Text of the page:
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FIRST-PERSON: The journey(s) to faith

VANCOUVER, Wash. (BP) — What process, or journey, does an unchurched person travel before coming to faith in Christ? The answer depends on the individual’s locale, background, language and a host of other things. You can easily identify the journey to Christ of a child who grows up attending your church, but what of the unchurched in your town?

Answering this question is vital for Christians who want God to use them to lead others to Jesus. Moreover, the answer requires the ongoing pursuit of knowing your community and the various peoples in your community.

I was once the pastor of the “big church” in a small Texas town of 1,700. One family who came to faith in Christ did so after my wife and I got to know them in the hospital. We both had a child in the hospital suffering from pneumonia. This common experience led to talking and praying, and eventually this family gave their lives to Jesus. Later, the husband said that a church member had invited them to our church a few years prior. The invitation went something like this, “It will help your business if you come to our church.” Yes, that really happened. It would have helped his plumbing business had he attended our church. But even though he wasn’t yet a Christian, he understood that attending church to build his business didn’t seem right.

Although church attendance might be a business strategy in some places (not in the Northwest, however), appealing to a business motivation won’t help you reach the unchurched for Jesus Christ.

I once served in an area where nearly half of the adults were functionally illiterate. Learning this changed how we trained our small group Bible study teachers. It impacted our methods of evangelism. In another church, when discussing how to take the Gospel to every home in town, the person who helped plan the strategy was a newspaper delivery person. He knew how to cover the town!

The point is, people are different and communities are different. First Baptist Church of Toledo, Wash., has 400 people attending on Sunday morning, and the town only has a population 725. FBC of Toledo, Ore., isn’t nearly so large, though the town has a population of 3,465. The towns are very different religiously, spiritually, historically and culturally. These differences make for a different kind of ministry.

The journey to Christ will likely follow a path that takes into account several factors, including:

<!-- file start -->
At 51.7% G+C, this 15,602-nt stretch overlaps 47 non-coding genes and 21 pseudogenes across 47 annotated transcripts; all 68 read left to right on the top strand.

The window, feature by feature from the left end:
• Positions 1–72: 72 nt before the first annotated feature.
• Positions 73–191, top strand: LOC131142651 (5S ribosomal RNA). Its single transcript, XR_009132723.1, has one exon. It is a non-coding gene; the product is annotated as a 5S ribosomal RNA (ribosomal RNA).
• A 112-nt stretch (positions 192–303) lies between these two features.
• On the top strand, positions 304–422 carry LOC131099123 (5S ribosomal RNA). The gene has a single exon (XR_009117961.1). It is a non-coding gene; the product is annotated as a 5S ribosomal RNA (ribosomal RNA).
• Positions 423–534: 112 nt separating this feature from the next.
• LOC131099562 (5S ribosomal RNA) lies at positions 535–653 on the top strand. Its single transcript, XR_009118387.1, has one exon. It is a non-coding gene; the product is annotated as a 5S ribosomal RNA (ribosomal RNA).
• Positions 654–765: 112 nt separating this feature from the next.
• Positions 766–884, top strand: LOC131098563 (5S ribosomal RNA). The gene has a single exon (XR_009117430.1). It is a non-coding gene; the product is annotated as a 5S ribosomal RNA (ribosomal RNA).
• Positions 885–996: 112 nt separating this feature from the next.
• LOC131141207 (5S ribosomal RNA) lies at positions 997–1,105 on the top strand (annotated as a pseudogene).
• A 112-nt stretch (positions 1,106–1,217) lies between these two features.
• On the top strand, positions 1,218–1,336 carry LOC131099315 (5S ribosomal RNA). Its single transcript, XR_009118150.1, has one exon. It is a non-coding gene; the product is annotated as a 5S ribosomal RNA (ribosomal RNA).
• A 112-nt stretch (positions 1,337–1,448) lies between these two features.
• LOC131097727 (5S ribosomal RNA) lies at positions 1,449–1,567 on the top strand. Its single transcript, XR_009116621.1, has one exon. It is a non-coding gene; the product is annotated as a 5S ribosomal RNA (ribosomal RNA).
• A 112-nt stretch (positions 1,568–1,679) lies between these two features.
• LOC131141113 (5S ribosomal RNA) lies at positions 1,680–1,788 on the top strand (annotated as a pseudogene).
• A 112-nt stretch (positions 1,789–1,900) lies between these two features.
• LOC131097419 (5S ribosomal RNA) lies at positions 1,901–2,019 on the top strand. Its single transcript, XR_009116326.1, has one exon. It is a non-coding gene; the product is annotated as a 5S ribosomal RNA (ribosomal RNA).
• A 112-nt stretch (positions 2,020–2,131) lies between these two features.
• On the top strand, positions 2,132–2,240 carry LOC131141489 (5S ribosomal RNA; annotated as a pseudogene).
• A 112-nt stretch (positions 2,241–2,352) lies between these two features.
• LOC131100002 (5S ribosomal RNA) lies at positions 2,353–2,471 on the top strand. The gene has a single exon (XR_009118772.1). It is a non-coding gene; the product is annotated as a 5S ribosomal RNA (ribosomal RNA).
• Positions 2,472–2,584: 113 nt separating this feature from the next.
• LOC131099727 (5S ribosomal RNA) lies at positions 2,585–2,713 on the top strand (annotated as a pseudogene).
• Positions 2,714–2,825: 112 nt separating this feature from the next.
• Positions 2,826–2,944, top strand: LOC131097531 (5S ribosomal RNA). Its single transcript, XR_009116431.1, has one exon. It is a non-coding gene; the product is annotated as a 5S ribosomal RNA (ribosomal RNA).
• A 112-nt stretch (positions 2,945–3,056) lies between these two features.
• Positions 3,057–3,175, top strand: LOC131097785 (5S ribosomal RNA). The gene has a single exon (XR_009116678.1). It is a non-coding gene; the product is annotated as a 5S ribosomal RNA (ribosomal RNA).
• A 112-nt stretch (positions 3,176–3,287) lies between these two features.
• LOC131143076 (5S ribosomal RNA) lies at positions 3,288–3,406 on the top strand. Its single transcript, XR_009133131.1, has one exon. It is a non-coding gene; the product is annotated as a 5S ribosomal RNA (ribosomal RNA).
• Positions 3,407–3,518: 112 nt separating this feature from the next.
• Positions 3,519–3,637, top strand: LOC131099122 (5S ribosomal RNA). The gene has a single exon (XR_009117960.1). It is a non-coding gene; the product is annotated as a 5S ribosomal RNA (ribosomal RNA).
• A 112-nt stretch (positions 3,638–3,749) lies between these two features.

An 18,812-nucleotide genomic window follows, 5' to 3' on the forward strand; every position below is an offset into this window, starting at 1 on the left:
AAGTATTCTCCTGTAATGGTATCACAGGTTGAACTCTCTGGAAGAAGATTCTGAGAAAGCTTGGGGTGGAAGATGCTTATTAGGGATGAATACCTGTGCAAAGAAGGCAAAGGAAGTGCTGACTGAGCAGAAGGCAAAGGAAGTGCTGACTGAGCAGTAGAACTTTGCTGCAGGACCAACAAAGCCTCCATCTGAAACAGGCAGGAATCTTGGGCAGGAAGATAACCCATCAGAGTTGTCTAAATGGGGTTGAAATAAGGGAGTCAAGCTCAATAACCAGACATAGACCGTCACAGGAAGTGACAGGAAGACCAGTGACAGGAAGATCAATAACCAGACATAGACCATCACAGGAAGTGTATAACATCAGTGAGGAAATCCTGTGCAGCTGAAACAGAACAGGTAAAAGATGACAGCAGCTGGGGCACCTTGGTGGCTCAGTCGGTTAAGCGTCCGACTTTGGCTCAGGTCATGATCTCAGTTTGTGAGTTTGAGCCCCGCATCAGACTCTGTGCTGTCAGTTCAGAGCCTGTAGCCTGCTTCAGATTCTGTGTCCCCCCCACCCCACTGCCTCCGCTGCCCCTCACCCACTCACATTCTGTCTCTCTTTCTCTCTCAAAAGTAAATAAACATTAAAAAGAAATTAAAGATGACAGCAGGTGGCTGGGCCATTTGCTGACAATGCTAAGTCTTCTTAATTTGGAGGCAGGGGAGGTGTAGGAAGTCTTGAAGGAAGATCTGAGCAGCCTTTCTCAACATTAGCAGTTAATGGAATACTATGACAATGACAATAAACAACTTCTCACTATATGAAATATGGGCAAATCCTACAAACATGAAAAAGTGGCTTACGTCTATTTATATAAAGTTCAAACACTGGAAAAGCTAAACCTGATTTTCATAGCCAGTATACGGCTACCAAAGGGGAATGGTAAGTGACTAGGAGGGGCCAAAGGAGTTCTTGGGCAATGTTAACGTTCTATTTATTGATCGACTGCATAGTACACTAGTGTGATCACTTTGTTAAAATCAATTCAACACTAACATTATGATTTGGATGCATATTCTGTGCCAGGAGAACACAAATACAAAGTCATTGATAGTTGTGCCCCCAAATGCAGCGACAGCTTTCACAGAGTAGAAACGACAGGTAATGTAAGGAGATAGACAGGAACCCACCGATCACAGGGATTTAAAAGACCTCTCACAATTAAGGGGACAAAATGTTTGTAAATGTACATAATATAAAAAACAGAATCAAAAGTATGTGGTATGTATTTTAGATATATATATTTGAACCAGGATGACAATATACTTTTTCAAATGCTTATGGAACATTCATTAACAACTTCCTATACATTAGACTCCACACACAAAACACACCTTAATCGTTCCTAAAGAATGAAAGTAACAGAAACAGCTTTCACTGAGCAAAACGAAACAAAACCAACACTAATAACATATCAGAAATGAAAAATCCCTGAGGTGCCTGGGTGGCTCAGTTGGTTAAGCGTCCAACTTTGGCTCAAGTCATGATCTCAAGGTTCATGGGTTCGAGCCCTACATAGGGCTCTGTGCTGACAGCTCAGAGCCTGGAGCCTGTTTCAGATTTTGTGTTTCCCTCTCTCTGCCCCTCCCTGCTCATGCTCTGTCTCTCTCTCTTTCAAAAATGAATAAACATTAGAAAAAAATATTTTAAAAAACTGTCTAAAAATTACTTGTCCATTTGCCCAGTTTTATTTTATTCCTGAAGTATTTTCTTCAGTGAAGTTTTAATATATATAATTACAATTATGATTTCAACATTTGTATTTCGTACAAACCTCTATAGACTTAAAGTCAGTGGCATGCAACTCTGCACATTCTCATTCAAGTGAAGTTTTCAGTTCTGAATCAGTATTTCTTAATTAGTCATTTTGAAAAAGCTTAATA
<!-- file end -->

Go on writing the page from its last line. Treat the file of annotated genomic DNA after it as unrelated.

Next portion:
1. Rhythms of life. People’s schedules and lifestyle differ depending upon age, ethnicity, education, children in the home, employment, hobbies, health matters, etc.

2. Religious background and beliefs

3. Real and perceived needs

4. Friendships (including family) — who their closest friends are and what they believe about Christ

5. Personal sin with which they struggle, or which they simply enjoy

There are other factors you could add to the list. But the main point is this: When a person comes to Christ, they travel along a particular road to do so. The better we know the people of our community, as individuals and as groups, the better we are able to share the real Jesus with them.

For every person there is a process, a journey, on which they can encounter the real Jesus. Part of the joy of ministry is discovering what process works with each person. When we know this, we can help guide their steps so that they will meet the real Jesus and hopefully come to know Him.

Remember, many people who reject Jesus don’t reject the true, biblical Jesus. They reject the “people of Jesus,” or they reject some “image” of Jesus that is distorted.

So what about your town? Where do people gather? Where do women or men sit around and discuss important things? How can you discover the particular needs of people in your town? Do you have church attenders who are connected to organizations and groups that will help the church connect to various peoples? Are new homes being built in your area? Are new businesses being started? Do you drive around the town using different routes so that you can discover such things?

Let me end with one caution. Many churches have discontinued evangelistic methods that they perceive are not as effective as they once were. The problem, however, is that they haven’t replaced the old methods with new methods.

Don’t throw out the old unless you have a legitimate replacement. Although people come to Christ through different processes, ultimately it is the power of the Gospel, the message of Jesus’ life, death, burial, resurrection, ascension and second coming, that is powerful to save a person from sin and for eternity.

    About the Author

  • Randy Adams

    Randy Adams is executive director of the Northwest Baptist Convention. This column first appeared at his website, https://randyadams.org.

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